Monday, April 30, 2012

Scene of the Crime with Author Patricia Stoltey!

Having been born and raised in central Illinois, when I saw a book titled The Prairie Grass Murders, I had to pick it up. Not only is most of the book set close to my roots, I discovered that the author grew up there, too. That's when I knew I had to contact Patricia Stoltey.

Patricia Stoltey
Patricia has written two mysteries featuring former Miami judge Sylvia Thorn and her brother Willie Grisseljon, a Vietnam veteran who suffers from post-traumatic stress disorder. Stop by tomorrow for my review of the second book, The Desert Hedge Murders which takes place in one of my favorite Arizona spots: Oatman.

Before we get to the interview, here are a few links just in case you'd like to learn more about this talented author:

What was the very first book you remember reading and loving? What makes that book so special?

I remember The Bewitched Caverns by Leona Train Rienow, which I probably discovered about 2nd grade in the library of the country grade school I attended 1st through 8th grades. I don't remember much about the story except it was about prehistoric cave dwellers, but there was something that stayed with me and still gives me a warm feeling when I think of the book cover. What I do remember is exactly the way the bookshelves looked in all the classrooms because that's where I spent so much of my "study" time.

Outside of your writing and all associated commitments, what do you like to do in your free time?

Reading for fun ranks very high on my list. I also enjoy "reality" television, movies (mostly on DVD), going out to breakfast or lunch at some of my town's wonderful restaurants with my husband or friends, crocheting, and watching Katie Cat's crazy antics. I also hope to get back into gardening this year, something I've neglected two summers in a row.

If I were to visit your hometown, where would you recommend that I go? (I like seeing and doing things that aren't in all the guide books.)

Sunrise, Cache la Poudre River
My hometown is back in central Illinois where I lived on a farm between Champaign and Mahomet. These days when I go back, I'm there to visit family or for a class reunion, so I'm a little out of touch. I'd recommend The Museum of the Grand Prairie near Mahomet's Lake of the Woods for those who are interested in Illinois history. The University of Illinois Arboretum and trial gardens is a perfect excursion for those with a green thumb.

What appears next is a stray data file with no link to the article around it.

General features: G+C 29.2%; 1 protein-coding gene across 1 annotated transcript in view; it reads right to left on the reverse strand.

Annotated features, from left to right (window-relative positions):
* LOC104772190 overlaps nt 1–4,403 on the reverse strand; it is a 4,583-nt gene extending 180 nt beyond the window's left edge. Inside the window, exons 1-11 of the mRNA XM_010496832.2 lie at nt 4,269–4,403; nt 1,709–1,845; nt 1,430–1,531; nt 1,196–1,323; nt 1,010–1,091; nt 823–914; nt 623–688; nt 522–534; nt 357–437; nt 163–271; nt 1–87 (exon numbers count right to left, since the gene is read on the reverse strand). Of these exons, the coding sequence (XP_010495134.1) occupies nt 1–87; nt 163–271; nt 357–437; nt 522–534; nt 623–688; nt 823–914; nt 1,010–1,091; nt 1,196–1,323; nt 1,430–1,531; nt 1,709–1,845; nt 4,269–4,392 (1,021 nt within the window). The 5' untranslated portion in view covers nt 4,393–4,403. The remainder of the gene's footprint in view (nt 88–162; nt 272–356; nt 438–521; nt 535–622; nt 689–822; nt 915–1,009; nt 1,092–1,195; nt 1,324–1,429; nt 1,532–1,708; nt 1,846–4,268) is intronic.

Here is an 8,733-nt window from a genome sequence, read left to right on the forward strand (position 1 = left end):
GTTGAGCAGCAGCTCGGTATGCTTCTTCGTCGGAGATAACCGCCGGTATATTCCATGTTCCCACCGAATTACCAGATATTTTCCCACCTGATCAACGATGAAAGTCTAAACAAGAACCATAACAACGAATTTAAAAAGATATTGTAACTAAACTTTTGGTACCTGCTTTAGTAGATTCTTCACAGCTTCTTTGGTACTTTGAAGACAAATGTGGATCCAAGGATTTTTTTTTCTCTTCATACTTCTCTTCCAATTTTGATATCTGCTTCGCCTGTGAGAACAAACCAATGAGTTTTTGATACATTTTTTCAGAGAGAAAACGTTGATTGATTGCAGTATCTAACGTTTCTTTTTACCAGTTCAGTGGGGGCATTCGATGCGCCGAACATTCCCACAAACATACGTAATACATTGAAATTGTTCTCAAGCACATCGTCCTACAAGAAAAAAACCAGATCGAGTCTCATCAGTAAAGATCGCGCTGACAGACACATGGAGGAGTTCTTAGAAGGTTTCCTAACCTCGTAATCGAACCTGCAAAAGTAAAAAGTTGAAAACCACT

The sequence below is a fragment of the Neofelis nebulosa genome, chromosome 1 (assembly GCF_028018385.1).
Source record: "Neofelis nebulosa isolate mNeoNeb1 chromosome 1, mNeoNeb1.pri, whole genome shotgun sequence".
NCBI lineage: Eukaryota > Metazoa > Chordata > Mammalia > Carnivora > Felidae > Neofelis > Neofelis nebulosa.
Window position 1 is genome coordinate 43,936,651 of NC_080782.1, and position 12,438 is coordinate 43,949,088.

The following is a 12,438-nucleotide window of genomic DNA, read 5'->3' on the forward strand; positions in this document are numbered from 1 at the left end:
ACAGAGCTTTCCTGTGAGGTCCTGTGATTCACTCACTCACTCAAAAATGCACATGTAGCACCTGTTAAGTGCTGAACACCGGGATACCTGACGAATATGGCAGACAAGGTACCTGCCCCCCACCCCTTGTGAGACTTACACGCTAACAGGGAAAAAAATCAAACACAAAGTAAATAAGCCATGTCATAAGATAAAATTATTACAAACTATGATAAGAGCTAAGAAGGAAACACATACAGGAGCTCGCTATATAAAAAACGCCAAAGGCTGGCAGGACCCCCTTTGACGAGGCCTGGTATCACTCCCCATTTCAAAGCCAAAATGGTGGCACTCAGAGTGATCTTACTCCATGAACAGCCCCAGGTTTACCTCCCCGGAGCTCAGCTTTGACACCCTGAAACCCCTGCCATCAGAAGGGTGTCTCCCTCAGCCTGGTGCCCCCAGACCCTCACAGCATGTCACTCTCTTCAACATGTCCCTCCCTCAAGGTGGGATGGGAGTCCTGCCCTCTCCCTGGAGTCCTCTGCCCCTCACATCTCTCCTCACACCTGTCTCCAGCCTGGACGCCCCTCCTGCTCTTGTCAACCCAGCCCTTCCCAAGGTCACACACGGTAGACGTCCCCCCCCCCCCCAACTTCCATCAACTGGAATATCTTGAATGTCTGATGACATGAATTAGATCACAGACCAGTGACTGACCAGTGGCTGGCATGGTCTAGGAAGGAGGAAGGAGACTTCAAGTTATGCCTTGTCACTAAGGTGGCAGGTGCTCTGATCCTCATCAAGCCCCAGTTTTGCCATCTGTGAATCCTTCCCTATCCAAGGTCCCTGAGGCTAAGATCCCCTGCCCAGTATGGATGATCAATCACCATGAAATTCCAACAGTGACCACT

If you ever travel to Northern Colorado where I live now, you'll find so much to do you won't ever want to leave. The sculpture gardens in Loveland, the Colorado State University trial flower gardens, and a drive west of Fort Collins along the Cache la Poudre River are high on my list of favorites.

You have total control over casting a movie based on your life. Which actor would you cast as you?

Sandra Bullock
I'd definitely choose actress Sandra Bullock.

Who is your favorite recurring character in crime fiction?

Probably Lee Child's Jack Reacher is first, although Sophie Littlefield's Stella Hardesty is so close behind it's practically a tie.

Name one book that you've read that you wish you had written. What is it about that book that made it come to mind?

I'm back to Sophie Littlefield again. I love Sophie's writing style and her main character so much, that I wish I'd written A Bad Day for Sorry. When an author can write that her protagonist "Stella Hardesty dispatched her abusive husband with a wrench shortly before her fiftieth birthday," and now helps other women by adjusting the attitude of their abusers, then you have the makings of a great series.

How did you celebrate when you first heard you were to be published? What did you do the first time you saw one of your books on a shelf in a bookstore?

I learned I'd sold The Prairie Grass Murders in late 2005, and I remember my writers' group took me out to dinner at a nice Italian restaurant. The first time I saw one of my books on a shelf in a bookstore was at my first book signing. I felt like crying (with joy, of course), but I smiled (big goofy smile) instead.

I don't know if you've seen it, but I love Parnell Hall's video about book signings. What is the most unusual experience you've had at a book signing or author event?

Parnell Hall has a wonderful sense of humor, doesn't he? I avoided a lot of the horrors of lonely signings by working with a panel of Colorado mystery writers in 2007-2009. At least when no one showed up, we had each other to talk to.

The best experience I had was at a two-day holiday craft fair right after Thanksgiving 2010. A regional rural electric coop had just favorably reviewed The Prairie Grass Murders in their magazine and a lot of shoppers remembered. It was amazing timing and resulted in excellent sales for the two days. The worst experience was one of my few solo signings when I sat for two hours with no one to talk to and a bowl of Hershey's Kisses in front of me. I ate all of them, just like a kid at Halloween, and then felt very sick.